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December 3, 2010

On the Beat

One-Stop Shopping?

by John Perrotto

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Jack Zduriencik would like to be a busy man at next week's winter meetings in Orlando. The Mariners' general manager knows his team needs a lot of help after going 61-101 last season, a drop of 24 wins from its 85-77 record of 2009. However, as a veteran baseball man, Zduriencik fully understands that it will probably be hard to fix all his team's ills during four days at Disney World.

"You can go in a lot of different directions at the Winter Meetings and you can never predict what is going to happen there," Zduriencik said. "You just have to acquire talent. As you move forward, you win with good players regardless of when and where you acquire them. You may go into the Winter Meetings with a game plan of wanting to do X, Y, and Z to fill your needs, but once you get there you always have to adjust. You may find you cannot go down a certain path but you can go down another path that will help you. I know what I'd like to accomplish. Whether we can or cannot remains to be seen, but we'll try."

While Zduriencik declined to say what he wants to do to improve his club, it is quite obvious the Mariners need as many bats as they can find after scoring the fewest runs in the major leagues last season. Their average of 3.17 runs per game were the least by an American League club since the implementation of the designated hitter rule in 1973.

Ironically, the Mariners traded a hitter on Thursday night when they shipped third baseman Jose Lopez to the Rockies in advance of the midnight deadline for tendering contracts to players. Lopez had a .226 TAv last season and the Mariners planned to non-tender him, which would have made him a free agent.

The trade of Lopez could open the door for Chone Figgins to be moved from second base to third. Figgins was a disappointment in 2010, posting a .261 TAv in the first season of a four-year, $36 million contract he signed as a free agent. Figgins was said to be unhappy about being shifted to second base in a flip-flop of positions with Lopez early in spring training, so perhaps a return to the hot corner will reignite his bat.

A shift of Figgins to third base could also open second base for prospect Dustin Ackley, the second overall pick in the 2008 draft from the University of North Carolina. However, Ackley's translated TAvs last season were .195 at Double-A and .217 at Triple-A.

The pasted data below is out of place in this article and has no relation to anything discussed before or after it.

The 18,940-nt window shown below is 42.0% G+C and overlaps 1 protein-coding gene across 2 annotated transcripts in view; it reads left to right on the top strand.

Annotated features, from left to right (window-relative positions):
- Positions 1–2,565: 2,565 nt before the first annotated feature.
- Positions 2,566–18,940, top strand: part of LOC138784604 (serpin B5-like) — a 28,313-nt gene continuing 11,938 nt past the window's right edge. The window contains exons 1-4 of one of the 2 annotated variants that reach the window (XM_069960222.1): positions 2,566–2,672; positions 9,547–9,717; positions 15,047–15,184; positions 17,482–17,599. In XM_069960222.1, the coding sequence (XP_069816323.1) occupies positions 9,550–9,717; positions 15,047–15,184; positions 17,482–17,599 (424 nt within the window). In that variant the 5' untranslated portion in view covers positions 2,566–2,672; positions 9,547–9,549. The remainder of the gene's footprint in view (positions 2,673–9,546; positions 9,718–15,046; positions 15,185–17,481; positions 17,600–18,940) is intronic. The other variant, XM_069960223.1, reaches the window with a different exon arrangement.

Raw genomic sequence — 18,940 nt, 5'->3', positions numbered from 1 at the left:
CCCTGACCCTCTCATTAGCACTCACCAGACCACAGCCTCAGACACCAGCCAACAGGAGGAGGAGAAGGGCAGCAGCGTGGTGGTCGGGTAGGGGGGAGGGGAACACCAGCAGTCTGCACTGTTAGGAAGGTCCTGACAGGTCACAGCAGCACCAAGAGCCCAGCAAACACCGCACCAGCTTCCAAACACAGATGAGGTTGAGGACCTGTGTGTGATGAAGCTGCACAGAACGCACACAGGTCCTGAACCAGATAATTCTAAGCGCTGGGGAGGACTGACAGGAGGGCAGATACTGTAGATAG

"What Dustin Ackley does in spring training will dictate some things," Zduriencik said. "I have my own personal opinions about it, but you leave the door open and give a chance for a player to be rewarded for what he achieves. We'll do what's best for his best interest and the organization's best interest."

First baseman Russell Branyan has expressed a strong desire to re-sign with the Mariners. The Mariners reacquired him in a trade with the Indians last season after allowing him to leave as a free agent in the 2009-10 offseason.

Branyan had a .288 TAv in 238 plate appearances following the trade. To illustrate how awful the Mariners' offense was, Branyan's 9.4 VORP ranked second on the team among hitters behind only right fielder Ichiro Suzuki's 30.9.

"The perception there ... you might assume people didn't enjoy Seattle last year with all that went on," Branyan told the Tacoma News-Tribune. "But it's a great town to play in, a great ballpark to hit in, and I think there are some good players there. There's been a lot of change with (new manager) Eric Wedge and a new staff."

The Mariners have an influx on youth on their 40-man roster, as they added 10 players last month to protect them from being selected in next Thursday's Rule 5 Draft. However, Zduriencik isn't ready to go with a total youth movement in 2011.

"We have talented young players but they are inexperienced or have limited experience," Zduriencik said. "It would be nice to land a few pieces who are veterans who could provide some leadership and give some of our young guys more time to continue to grow."

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New Mets manager Terry Collins cut right to the heart of the matter during his introductory press conference with a smile. He tried to dispel perceptions that have developed about him.

Collins' reputation took a beating during his two previous stints as a major-league manager with the Astros and the Angels in 1990s. He clashed with superstars Jeff Bagwell and Craig Biggio with the Astros, and he resigned from the Angels in 1999 after a near mutiny by his players, who felt star first baseman Mo Vaughn was getting preferential treatment from the organization.